When all the trees have been cut down,
when all the animals have been hunted,
when all the waters are polluted,
when all the air is unsafe to breathe,
only then will you discover
you cannot eat money.
(Cree Prophecy )
I do not think the measure of a civilization
is how tall its buildings of concrete are,
but rather how well its people have learned
to relate to their environment and fellow man.
(Sun Bear of the Chippewa Tribe)
O' GREAT SPIRIT:
Help me always to speak the truth quietly,
to listen with an open mind when others speak,
and to remember the peace
that may be found in silence.
May the stars carry your sadness away,
May the flowers fill your heart with beauty,
May hope forever wipe away your tears,
And, above all, may silence make you strong.
(Chief Dan George)
When you were born, you cried
and the world rejoiced.
Live your life
so that when you die,
the world cries and you rejoice.
A Native American and his friend were in downtown New York City, walking near Times Square in Manhattan. It was during the noon lunch hour and the streets were filled with people. Cars were honking their horns, taxicabs were squealing around corners, sirens were wailing, and the sounds of the city were almost deafening. Suddenly, the Native American said, "I hear a cricket."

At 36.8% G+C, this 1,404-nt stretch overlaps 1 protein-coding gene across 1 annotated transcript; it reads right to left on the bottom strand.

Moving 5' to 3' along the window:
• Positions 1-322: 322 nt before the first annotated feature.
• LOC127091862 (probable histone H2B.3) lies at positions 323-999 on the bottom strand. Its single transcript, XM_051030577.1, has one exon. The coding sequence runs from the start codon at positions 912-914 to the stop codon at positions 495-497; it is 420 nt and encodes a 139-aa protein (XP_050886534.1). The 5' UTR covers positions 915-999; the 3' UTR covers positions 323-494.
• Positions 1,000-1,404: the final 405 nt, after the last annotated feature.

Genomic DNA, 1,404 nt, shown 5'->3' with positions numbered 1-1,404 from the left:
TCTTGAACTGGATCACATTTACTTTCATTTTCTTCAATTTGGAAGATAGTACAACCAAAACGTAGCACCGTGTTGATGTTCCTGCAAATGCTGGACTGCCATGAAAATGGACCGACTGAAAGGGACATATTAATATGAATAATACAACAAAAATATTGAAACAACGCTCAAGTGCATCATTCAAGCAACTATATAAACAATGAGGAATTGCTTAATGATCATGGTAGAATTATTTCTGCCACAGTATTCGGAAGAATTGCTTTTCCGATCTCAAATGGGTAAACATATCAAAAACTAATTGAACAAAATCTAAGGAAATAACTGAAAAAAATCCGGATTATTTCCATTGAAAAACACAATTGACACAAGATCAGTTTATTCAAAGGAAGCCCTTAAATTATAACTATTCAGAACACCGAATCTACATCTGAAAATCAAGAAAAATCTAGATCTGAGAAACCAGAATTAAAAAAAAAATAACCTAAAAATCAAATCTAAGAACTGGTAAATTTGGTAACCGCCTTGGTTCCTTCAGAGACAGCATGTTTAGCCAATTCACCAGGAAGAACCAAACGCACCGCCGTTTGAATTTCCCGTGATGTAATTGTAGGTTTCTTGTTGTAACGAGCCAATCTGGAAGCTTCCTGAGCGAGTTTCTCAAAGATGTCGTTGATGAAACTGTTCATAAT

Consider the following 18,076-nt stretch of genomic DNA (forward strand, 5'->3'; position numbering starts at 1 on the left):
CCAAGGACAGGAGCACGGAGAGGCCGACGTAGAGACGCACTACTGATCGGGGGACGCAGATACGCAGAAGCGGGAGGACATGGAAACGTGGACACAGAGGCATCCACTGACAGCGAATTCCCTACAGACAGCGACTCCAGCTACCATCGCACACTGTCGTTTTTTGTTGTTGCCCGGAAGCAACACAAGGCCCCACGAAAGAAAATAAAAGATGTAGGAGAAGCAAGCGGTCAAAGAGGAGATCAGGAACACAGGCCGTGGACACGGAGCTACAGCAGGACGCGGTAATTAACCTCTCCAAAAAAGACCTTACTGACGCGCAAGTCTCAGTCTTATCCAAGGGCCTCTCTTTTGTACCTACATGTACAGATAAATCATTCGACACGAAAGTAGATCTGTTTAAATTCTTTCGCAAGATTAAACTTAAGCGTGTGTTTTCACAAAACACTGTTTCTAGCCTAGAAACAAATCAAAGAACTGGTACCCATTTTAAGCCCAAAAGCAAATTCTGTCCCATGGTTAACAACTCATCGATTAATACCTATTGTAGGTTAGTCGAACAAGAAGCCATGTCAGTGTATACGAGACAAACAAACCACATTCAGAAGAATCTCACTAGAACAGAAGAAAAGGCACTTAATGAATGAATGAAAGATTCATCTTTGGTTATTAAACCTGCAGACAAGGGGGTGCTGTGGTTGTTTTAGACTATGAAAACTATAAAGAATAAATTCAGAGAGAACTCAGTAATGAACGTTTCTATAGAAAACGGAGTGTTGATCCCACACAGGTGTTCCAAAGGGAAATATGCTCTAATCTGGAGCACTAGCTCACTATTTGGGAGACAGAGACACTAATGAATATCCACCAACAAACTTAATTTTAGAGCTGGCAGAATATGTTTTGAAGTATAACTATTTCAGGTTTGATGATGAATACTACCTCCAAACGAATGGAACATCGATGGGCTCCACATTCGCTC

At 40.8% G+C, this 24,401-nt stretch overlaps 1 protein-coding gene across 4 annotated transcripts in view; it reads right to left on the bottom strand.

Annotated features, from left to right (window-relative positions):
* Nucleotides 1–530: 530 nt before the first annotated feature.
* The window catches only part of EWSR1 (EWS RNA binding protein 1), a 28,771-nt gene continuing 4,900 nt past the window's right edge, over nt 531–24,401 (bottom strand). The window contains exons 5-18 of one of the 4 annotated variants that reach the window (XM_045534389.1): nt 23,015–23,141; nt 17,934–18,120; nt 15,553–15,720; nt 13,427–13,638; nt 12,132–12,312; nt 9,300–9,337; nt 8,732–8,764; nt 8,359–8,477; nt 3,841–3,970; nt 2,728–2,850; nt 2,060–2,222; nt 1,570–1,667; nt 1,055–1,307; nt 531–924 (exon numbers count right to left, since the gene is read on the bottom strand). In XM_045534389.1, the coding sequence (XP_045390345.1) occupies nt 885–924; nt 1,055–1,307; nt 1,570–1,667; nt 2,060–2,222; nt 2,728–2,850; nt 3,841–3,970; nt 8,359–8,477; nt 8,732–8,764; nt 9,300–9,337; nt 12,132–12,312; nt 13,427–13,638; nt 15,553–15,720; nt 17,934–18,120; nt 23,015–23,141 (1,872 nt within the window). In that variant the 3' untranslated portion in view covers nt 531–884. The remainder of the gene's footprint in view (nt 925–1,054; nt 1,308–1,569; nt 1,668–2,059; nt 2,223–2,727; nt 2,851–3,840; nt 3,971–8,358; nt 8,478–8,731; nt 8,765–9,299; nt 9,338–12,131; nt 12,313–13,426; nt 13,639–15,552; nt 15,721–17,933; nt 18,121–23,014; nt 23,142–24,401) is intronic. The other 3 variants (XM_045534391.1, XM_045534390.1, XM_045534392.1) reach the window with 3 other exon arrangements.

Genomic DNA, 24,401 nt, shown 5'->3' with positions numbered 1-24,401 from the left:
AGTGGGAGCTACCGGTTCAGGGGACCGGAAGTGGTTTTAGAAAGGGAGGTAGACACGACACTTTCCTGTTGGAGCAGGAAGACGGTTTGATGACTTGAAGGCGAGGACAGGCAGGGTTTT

His friend said, "What? You must be crazy. You couldn't possibly hear a cricket in all of this noise!"
"No, I'm sure of it," the Native American said, "I heard a cricket."
"That's crazy," said the friend.
The Native American listened carefully for a moment, and then walked across the street to a big cement planter where some shrubs were growing. He looked into the bushes, beneath the branches, and sure enough, he located a small cricket. His friend was utterly amazed.
"That's incredible," said his friend. "You must have super-human ears!"
"No," said the Native American. "My ears are no different from yours. It all depends on what you're listening for."
"But that can't be!" said the friend. "I could never hear a cricket in this noise."
"Yes, it's true," came the reply. "It depends on what is really important to you. Here, let me show you."
He reached into his pocket, pulled out a few coins, and discreetly dropped them on the sidewalk. And then, with the noise of the crowded street still blaring in their ears, they noticed every head within twenty feet turn and look to see if the money that tinkled on the pavement was theirs.
"See what I mean?" asked the Native American. "It all depends on what's important to you."
"Life is not measured by the number of breaths we take,
but by the moments that take our breath away."
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